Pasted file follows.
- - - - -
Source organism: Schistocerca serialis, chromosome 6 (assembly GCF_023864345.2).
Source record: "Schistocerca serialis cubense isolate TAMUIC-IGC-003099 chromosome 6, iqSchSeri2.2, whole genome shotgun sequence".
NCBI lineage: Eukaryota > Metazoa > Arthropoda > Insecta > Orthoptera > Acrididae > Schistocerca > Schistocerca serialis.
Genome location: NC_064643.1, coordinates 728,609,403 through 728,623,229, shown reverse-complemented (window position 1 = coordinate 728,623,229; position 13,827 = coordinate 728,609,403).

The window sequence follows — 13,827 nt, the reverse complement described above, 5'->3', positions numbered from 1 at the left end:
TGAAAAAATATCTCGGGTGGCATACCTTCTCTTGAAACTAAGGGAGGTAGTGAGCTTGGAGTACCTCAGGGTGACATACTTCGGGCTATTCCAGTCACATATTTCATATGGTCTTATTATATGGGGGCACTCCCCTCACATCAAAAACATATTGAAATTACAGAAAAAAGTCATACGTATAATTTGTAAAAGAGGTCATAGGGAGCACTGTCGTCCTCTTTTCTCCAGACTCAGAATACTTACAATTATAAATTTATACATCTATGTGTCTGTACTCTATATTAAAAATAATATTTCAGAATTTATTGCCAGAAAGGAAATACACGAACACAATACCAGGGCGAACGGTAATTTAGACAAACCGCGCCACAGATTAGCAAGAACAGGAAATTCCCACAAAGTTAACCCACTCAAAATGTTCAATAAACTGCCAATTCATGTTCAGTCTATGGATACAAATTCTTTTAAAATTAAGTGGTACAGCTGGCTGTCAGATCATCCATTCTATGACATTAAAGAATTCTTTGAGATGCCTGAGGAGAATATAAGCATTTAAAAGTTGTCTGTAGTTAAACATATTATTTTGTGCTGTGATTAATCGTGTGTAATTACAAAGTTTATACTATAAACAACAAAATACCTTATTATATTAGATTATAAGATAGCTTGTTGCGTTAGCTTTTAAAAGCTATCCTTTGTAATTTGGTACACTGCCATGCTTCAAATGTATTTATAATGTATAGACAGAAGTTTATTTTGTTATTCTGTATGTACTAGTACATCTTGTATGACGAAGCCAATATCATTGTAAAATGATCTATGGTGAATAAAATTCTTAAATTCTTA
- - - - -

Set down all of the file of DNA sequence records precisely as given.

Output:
Source organism: Schistocerca serialis, chromosome 6 (assembly GCF_023864345.2).
Source record: "Schistocerca serialis cubense isolate TAMUIC-IGC-003099 chromosome 6, iqSchSeri2.2, whole genome shotgun sequence".
NCBI lineage: Eukaryota > Metazoa > Arthropoda > Insecta > Orthoptera > Acrididae > Schistocerca > Schistocerca serialis.
Genome location: NC_064643.1, coordinates 728,609,403 through 728,623,229, shown reverse-complemented (window position 1 = coordinate 728,623,229; position 13,827 = coordinate 728,609,403).

The window sequence follows — 13,827 nt, the reverse complement described above, 5'->3', positions numbered from 1 at the left end:
TGAAAAAATATCTCGGGTGGCATACCTTCTCTTGAAACTAAGGGAGGTAGTGAGCTTGGAGTACCTCAGGGTGACATACTTCGGGCTATTCCAGTCACATATTTCATATGGTCTTATTATATGGGGGCACTCCCCTCACATCAAAAACATATTGAAATTACAGAAAAAAGTCATACGTATAATTTGTAAAAGAGGTCATAGGGAGCACTGTCGTCCTCTTTTCTCCAGACTCAGAATACTTACAATTATAAATTTATACATCTATGTGTCTGTACTCTATATTAAAAATAATATTTCAGAATTTATTGCCAGAAAGGAAATACACGAACACAATACCAGGGCGAACGGTAATTTAGACAAACCGCGCCACAGATTAGCAAGAACAGGAAATTCCCACAAAGTTAACCCACTCAAAATGTTCAATAAACTGCCAATTCATGTTCAGTCTATGGATACAAATTCTTTTAAAATTAAGTGGTACAGCTGGCTGTCAGATCATCCATTCTATGACATTAAAGAATTCTTTGAGATGCCTGAGGAGAATATAAGCATTTAAAAGTTGTCTGTAGTTAAACATATTATTTTGTGCTGTGATTAATCGTGTGTAATTACAAAGTTTATACTATAAACAACAAAATACCTTATTATATTAGATTATAAGATAGCTTGTTGCGTTAGCTTTTAAAAGCTATCCTTTGTAATTTGGTACACTGCCATGCTTCAAATGTATTTATAATGTATAGACAGAAGTTTATTTTGTTATTCTGTATGTACTAGTACATCTTGTATGACGAAGCCAATATCATTGTAAAATGATCTATGGTGAATAAAATTCTTAAATTCTTA